Purpose – to support research programmes undertaken jointly by several Member States and Associated States; Scale of effort – high (the use of Article 169 will only be for large-scale initiatives beyond the scope of IPs and NoE).
Comments: This Article, although it has always been present from the time of the Treaty of Rome, effectively and for the time being only has money available for the EDCTP (European and Developing Countries Clinical Trials Partnership).
Topic Competition and Funding for STREP/SSA/CA
In the context of the first call for "Fundamental knowledge and basic tools for Functional Genomics in all organisms", there will be euro 121 million available, of which 25% for STREP/SSA/CA. This leads to available funds of euro 30 million for all types of STREP/SSA/CA together, giving an average of about euro 2 million per STREP, and up to a few hundred thousand euro per CA or SSA.
SPECIFIC TARGETED RESEARCH PROJECTS
Purpose – to support RTD and demonstration activities of a more limited scope and ambition than the IPs; Deliverables – new knowledge; Scale of effort – low to medium Community contribution - ‘grant to the budget’ paid as a contribution.
Comments: STREPs (and STIPs) are multipartner research, demonstration or innovation projects. They are an evolved form of the shared-cost RTD projects and demonstration projects used in FP5. Their purpose is to support research, technological development and demonstration or innovation activities of a more limited scope and ambition than IPs. STREPs are used in implementing the priority thematic areas, in other areas supporting Community policies and anticipating scientific and technological needs, in specific international co-operation research activities, and in research activities developing harmonious relations between science and society. STIPs are used in activities exploring, validating and disseminating new innovation concepts and methods at European level. Further information is available at: http://www.cordis.lu/fp6/instrument-strp/
SPECIFIC SUPPORT ACTIONS
Purpose – to support the implementation of the Framework Programme; Financial regime–grant to the budget paid as a contribution to actual costs, or (if necessary) as a lump sum.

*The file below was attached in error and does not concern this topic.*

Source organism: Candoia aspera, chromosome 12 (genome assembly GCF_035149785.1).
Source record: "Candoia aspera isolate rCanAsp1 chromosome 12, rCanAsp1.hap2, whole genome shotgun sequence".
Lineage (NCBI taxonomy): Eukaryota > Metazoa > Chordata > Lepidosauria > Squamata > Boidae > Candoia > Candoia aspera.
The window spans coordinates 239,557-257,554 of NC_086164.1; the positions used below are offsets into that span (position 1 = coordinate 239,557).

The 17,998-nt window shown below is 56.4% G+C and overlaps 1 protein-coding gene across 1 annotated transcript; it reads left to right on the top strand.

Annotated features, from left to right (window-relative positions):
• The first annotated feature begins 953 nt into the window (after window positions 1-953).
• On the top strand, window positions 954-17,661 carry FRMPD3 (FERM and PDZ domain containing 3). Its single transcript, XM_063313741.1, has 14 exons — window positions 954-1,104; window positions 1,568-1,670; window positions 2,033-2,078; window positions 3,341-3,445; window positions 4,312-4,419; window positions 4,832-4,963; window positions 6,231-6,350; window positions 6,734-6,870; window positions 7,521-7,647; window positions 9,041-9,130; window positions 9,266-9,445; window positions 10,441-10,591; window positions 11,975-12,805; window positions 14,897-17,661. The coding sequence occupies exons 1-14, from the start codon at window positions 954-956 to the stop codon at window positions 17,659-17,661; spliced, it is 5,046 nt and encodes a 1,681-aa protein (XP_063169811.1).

Comments: The specific support actions for use in the priority thematic areas are essentially a continuation of the accompanying measures used in FP5. Specific support actions are intended to support the implementation of FP6, and may also be used to help prepare for future Community research policy activities. Within the priority thematic areas, they will involve, for example, conferences, seminars, studies and analyses, high-level scientific awards and competitions, working groups and expert groups, operational support and dissemination, information and communication activities, or a combination of these. Specific support actions will also be implemented to stimulate, encourage and facilitate the participation of small research teams, SMEs, newly-developed and remote research centres – as well as organisations from the candidate countries – in the activities of the priority thematic areas, especially through networks of excellence and integrated projects. Implementing these actions will rely on specific information and assistance, including the network of National Contact Points established by Member States and the Associated States, at local, regional and national level, and will aim at ensuring a smooth transition from FP5 to FP6.
Further information: http://www.cordis.lu/fp6/instrument-ssa/
Purpose – to promote and support the networking and co-ordination of research and innovation activities; Financial regime – ‘grant to the budget’ paid as a contribution to actual costs
Comments:Co-ordination actions are a continuation of the concerted actions/ thematic networks used in FP5, in a reinforced form. They will cover the definition, organisation and management of joint or common initiatives, as well as activities such as the organisation of conferences, meetings, the performance of studies, exchange of personnel, exchange and dissemination of ‘good practices’, and the setting up of information systems and expert groups.
Further information: http://www.cordis.lu/fp6/instrument-ca/
Specific research projects for SMEs
Comments: These research areas are specifically designed for the needs of SMEs
Co-operative research projects (CRAFT)
Collective research projects
Further information: http://www.cordis.lu/sme/
Specific actions to promote research infrastructures
Communication Network Development
The objective of this scheme in support of existing research infrastructures is to create, in conjunction with the priority thematic research area on Information Society Technologies (IST), a denser network between related initiatives, in particular by establishing a high-capacity and high-speed communications network for all researchers in Europe (GÉANT) and specific high performance Grids and test-beds (GRIDs).
In general, the Communication Network Development scheme will be concerned with the development of a “cyber-infrastructure” for Research capitalising on new computing and communication opportunities and will promote a further breadth and depth to the collaboration amongst researchers in Europe. In this context, broadband communication networks and Grid technologies are key; in general, they are also highly relevant to the political goals set out by the European Research Area and the eEurope+ initiative and should be used as a means to enhance scientific co-operation with third countries